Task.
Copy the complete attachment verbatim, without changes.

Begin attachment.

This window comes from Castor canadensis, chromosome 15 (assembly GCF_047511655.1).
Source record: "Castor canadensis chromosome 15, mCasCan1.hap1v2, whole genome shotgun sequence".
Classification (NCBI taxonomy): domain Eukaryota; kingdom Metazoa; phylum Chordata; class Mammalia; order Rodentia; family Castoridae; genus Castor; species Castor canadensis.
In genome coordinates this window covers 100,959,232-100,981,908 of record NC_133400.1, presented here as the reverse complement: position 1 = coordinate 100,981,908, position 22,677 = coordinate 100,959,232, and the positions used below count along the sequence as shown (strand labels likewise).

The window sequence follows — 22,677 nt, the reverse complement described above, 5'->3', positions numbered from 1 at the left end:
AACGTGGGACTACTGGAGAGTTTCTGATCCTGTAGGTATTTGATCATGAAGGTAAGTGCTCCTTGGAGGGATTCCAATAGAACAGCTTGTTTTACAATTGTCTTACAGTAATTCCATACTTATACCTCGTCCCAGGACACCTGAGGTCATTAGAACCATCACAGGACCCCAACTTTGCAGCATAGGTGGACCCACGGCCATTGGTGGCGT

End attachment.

This window comes from Castor canadensis, chromosome 15 (assembly GCF_047511655.1).
Source record: "Castor canadensis chromosome 15, mCasCan1.hap1v2, whole genome shotgun sequence".
Classification (NCBI taxonomy): domain Eukaryota; kingdom Metazoa; phylum Chordata; class Mammalia; order Rodentia; family Castoridae; genus Castor; species Castor canadensis.
In genome coordinates this window covers 100,959,232-100,981,908 of record NC_133400.1, presented here as the reverse complement: position 1 = coordinate 100,981,908, position 22,677 = coordinate 100,959,232, and the positions used below count along the sequence as shown (strand labels likewise).

The window sequence follows — 22,677 nt, the reverse complement described above, 5'->3', positions numbered from 1 at the left end:
AACGTGGGACTACTGGAGAGTTTCTGATCCTGTAGGTATTTGATCATGAAGGTAAGTGCTCCTTGGAGGGATTCCAATAGAACAGCTTGTTTTACAATTGTCTTACAGTAATTCCATACTTATACCTCGTCCCAGGACACCTGAGGTCATTAGAACCATCACAGGACCCCAACTTTGCAGCATAGGTGGACCCACGGCCATTGGTGGCGT